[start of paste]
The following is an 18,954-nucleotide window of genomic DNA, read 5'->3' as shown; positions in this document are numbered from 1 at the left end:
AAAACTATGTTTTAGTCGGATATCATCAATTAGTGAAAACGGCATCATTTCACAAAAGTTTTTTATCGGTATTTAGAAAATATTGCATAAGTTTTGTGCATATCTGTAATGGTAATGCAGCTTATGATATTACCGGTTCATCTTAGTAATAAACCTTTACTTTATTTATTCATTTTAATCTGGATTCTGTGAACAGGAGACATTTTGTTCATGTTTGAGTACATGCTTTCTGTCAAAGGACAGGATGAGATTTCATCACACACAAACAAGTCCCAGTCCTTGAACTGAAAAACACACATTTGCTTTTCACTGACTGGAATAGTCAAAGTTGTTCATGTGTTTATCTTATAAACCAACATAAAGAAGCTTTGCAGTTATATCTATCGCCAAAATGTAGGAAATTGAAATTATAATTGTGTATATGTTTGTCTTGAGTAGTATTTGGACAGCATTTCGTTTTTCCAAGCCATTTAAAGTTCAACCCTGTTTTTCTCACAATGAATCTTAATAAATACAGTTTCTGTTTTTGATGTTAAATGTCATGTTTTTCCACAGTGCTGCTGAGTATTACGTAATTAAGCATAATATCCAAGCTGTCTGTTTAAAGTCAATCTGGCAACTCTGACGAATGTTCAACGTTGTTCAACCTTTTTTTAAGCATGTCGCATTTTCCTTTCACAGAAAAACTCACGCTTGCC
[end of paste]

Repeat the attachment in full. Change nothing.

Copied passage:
The following is an 18,954-nucleotide window of genomic DNA, read 5'->3' as shown; positions in this document are numbered from 1 at the left end:
AAAACTATGTTTTAGTCGGATATCATCAATTAGTGAAAACGGCATCATTTCACAAAAGTTTTTTATCGGTATTTAGAAAATATTGCATAAGTTTTGTGCATATCTGTAATGGTAATGCAGCTTATGATATTACCGGTTCATCTTAGTAATAAACCTTTACTTTATTTATTCATTTTAATCTGGATTCTGTGAACAGGAGACATTTTGTTCATGTTTGAGTACATGCTTTCTGTCAAAGGACAGGATGAGATTTCATCACACACAAACAAGTCCCAGTCCTTGAACTGAAAAACACACATTTGCTTTTCACTGACTGGAATAGTCAAAGTTGTTCATGTGTTTATCTTATAAACCAACATAAAGAAGCTTTGCAGTTATATCTATCGCCAAAATGTAGGAAATTGAAATTATAATTGTGTATATGTTTGTCTTGAGTAGTATTTGGACAGCATTTCGTTTTTCCAAGCCATTTAAAGTTCAACCCTGTTTTTCTCACAATGAATCTTAATAAATACAGTTTCTGTTTTTGATGTTAAATGTCATGTTTTTCCACAGTGCTGCTGAGTATTACGTAATTAAGCATAATATCCAAGCTGTCTGTTTAAAGTCAATCTGGCAACTCTGACGAATGTTCAACGTTGTTCAACCTTTTTTTAAGCATGTCGCATTTTCCTTTCACAGAAAAACTCACGCTTGCC